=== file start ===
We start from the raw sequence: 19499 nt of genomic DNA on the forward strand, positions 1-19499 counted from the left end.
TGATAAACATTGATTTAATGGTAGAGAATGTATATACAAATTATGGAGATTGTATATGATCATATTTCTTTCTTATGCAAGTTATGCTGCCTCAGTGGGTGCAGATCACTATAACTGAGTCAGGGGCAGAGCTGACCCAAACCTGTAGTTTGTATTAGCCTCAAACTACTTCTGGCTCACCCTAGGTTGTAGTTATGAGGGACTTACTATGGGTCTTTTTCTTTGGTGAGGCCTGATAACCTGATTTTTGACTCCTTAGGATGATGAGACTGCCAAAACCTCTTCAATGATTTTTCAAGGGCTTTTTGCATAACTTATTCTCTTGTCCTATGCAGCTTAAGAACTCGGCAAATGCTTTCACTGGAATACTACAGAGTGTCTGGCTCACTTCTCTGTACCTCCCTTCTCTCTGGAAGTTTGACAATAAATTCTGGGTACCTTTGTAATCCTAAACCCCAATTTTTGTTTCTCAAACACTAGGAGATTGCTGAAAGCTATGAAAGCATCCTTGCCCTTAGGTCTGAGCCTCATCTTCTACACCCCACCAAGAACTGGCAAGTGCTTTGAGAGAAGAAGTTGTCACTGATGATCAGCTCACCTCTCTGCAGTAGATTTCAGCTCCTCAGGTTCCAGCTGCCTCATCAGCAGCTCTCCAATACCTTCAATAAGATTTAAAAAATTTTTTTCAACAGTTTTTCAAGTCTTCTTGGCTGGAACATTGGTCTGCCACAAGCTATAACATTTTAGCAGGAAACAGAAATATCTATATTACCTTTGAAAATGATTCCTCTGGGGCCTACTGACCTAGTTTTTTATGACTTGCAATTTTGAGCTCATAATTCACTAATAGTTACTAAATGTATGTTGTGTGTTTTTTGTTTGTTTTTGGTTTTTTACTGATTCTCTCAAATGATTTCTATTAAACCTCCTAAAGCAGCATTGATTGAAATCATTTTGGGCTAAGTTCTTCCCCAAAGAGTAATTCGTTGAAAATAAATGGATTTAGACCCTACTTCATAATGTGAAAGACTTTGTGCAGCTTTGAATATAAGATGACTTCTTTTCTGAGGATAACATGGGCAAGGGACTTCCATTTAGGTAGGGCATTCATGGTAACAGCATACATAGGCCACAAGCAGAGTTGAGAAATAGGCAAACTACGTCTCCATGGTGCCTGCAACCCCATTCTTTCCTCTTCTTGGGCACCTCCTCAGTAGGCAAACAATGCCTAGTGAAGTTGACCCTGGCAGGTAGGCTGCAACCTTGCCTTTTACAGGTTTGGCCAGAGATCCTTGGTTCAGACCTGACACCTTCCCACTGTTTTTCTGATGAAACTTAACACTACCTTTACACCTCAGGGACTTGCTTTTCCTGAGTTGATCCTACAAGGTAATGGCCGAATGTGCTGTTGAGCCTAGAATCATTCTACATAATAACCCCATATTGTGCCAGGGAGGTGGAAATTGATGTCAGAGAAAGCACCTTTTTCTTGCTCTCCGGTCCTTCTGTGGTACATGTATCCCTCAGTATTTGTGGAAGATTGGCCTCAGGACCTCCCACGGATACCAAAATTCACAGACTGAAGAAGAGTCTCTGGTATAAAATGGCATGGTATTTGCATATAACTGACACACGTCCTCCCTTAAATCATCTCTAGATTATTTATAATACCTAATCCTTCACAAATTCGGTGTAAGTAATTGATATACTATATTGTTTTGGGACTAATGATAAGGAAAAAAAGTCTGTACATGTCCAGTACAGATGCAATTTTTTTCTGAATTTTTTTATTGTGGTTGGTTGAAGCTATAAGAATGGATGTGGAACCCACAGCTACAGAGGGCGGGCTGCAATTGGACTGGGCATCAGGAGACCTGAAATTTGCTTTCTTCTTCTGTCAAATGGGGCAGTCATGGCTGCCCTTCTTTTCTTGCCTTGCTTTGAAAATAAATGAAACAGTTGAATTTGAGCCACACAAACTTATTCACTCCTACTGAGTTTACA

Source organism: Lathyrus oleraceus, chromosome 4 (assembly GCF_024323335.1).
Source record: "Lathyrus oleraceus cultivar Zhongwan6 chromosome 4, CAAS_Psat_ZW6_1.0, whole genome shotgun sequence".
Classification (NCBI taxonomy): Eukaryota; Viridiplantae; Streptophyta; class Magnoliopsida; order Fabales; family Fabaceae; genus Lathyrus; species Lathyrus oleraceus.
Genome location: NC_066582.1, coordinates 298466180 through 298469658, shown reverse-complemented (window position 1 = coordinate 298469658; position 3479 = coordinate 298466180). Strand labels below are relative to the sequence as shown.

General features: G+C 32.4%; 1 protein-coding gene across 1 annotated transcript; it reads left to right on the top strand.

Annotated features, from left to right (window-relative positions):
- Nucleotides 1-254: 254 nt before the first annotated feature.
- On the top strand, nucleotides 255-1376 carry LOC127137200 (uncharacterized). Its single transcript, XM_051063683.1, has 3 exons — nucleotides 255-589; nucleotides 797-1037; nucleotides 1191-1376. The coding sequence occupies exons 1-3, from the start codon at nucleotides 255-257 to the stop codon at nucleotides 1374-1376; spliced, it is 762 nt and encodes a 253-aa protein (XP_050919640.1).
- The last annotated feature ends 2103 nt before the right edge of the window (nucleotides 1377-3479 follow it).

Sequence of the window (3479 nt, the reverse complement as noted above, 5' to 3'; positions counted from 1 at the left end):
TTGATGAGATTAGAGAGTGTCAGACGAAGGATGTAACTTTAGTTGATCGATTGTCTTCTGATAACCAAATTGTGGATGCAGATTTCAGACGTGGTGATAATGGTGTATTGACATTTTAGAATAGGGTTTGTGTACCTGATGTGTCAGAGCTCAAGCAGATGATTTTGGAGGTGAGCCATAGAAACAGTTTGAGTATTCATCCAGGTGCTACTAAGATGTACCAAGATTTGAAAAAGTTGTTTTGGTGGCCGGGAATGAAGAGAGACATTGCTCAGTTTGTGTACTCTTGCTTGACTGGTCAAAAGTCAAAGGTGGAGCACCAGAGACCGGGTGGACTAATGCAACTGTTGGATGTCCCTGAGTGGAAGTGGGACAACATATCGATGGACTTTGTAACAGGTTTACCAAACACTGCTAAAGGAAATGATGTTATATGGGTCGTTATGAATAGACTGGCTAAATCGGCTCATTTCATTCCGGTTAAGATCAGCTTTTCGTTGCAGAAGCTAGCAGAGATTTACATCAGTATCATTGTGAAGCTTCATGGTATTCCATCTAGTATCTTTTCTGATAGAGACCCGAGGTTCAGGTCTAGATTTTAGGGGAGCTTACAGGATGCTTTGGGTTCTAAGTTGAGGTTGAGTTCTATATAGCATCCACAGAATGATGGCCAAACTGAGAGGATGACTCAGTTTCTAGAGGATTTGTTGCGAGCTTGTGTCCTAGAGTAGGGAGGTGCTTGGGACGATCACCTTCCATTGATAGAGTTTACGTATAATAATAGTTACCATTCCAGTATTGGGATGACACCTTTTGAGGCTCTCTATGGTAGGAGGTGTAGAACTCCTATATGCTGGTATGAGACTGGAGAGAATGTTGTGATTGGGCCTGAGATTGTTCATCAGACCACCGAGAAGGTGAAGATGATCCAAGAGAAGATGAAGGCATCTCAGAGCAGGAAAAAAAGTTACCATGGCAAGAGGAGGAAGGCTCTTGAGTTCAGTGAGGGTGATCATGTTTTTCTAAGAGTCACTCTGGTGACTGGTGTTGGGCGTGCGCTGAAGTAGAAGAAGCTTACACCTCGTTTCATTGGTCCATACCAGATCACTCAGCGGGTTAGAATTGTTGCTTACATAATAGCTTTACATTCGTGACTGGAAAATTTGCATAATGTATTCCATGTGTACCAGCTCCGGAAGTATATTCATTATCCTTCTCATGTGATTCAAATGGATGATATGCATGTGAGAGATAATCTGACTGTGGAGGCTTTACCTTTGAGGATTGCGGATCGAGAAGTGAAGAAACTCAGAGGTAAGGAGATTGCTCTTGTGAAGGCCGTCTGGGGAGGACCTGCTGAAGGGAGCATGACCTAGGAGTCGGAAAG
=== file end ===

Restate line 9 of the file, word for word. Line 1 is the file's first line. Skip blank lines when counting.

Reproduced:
- Nucleotides 1-254: 254 nt before the first annotated feature.